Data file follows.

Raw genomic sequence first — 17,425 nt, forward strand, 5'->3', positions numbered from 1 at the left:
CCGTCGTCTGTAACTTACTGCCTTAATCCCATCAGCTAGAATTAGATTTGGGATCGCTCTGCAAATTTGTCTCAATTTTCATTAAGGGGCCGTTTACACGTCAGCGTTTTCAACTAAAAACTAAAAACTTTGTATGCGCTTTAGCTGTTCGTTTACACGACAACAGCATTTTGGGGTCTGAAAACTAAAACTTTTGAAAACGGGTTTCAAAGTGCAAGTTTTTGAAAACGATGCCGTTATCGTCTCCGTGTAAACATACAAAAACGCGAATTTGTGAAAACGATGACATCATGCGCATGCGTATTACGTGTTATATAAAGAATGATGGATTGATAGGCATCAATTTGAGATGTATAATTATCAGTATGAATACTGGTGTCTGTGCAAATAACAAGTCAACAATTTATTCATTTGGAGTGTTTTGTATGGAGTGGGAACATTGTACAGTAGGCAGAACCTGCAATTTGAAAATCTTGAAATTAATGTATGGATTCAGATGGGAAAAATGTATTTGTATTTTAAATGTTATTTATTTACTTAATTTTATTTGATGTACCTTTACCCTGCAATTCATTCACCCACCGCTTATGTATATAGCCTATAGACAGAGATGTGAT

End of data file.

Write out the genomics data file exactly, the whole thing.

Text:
Raw genomic sequence first — 17,425 nt, forward strand, 5'->3', positions numbered from 1 at the left:
CCGTCGTCTGTAACTTACTGCCTTAATCCCATCAGCTAGAATTAGATTTGGGATCGCTCTGCAAATTTGTCTCAATTTTCATTAAGGGGCCGTTTACACGTCAGCGTTTTCAACTAAAAACTAAAAACTTTGTATGCGCTTTAGCTGTTCGTTTACACGACAACAGCATTTTGGGGTCTGAAAACTAAAACTTTTGAAAACGGGTTTCAAAGTGCAAGTTTTTGAAAACGATGCCGTTATCGTCTCCGTGTAAACATACAAAAACGCGAATTTGTGAAAACGATGACATCATGCGCATGCGTATTACGTGTTATATAAAGAATGATGGATTGATAGGCATCAATTTGAGATGTATAATTATCAGTATGAATACTGGTGTCTGTGCAAATAACAAGTCAACAATTTATTCATTTGGAGTGTTTTGTATGGAGTGGGAACATTGTACAGTAGGCAGAACCTGCAATTTGAAAATCTTGAAATTAATGTATGGATTCAGATGGGAAAAATGTATTTGTATTTTAAATGTTATTTATTTACTTAATTTTATTTGATGTACCTTTACCCTGCAATTCATTCACCCACCGCTTATGTATATAGCCTATAGACAGAGATGTGAT